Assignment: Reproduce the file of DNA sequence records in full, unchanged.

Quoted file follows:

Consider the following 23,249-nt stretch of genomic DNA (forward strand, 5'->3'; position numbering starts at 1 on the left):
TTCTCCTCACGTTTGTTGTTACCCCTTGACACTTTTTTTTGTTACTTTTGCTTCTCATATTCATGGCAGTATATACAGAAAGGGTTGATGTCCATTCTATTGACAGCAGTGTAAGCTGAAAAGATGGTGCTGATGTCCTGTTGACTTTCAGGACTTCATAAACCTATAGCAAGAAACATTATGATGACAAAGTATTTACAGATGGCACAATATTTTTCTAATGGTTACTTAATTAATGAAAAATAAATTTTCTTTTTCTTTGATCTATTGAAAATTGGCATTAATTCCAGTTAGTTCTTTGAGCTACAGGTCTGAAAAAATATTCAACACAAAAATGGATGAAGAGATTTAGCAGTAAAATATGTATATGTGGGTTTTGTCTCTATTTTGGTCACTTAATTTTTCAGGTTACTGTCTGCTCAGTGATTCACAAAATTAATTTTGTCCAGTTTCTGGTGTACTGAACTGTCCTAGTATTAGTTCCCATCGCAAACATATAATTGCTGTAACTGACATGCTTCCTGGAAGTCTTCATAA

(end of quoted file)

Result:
Consider the following 23,249-nt stretch of genomic DNA (forward strand, 5'->3'; position numbering starts at 1 on the left):
TTCTCCTCACGTTTGTTGTTACCCCTTGACACTTTTTTTTGTTACTTTTGCTTCTCATATTCATGGCAGTATATACAGAAAGGGTTGATGTCCATTCTATTGACAGCAGTGTAAGCTGAAAAGATGGTGCTGATGTCCTGTTGACTTTCAGGACTTCATAAACCTATAGCAAGAAACATTATGATGACAAAGTATTTACAGATGGCACAATATTTTTCTAATGGTTACTTAATTAATGAAAAATAAATTTTCTTTTTCTTTGATCTATTGAAAATTGGCATTAATTCCAGTTAGTTCTTTGAGCTACAGGTCTGAAAAAATATTCAACACAAAAATGGATGAAGAGATTTAGCAGTAAAATATGTATATGTGGGTTTTGTCTCTATTTTGGTCACTTAATTTTTCAGGTTACTGTCTGCTCAGTGATTCACAAAATTAATTTTGTCCAGTTTCTGGTGTACTGAACTGTCCTAGTATTAGTTCCCATCGCAAACATATAATTGCTGTAACTGACATGCTTCCTGGAAGTCTTCATAA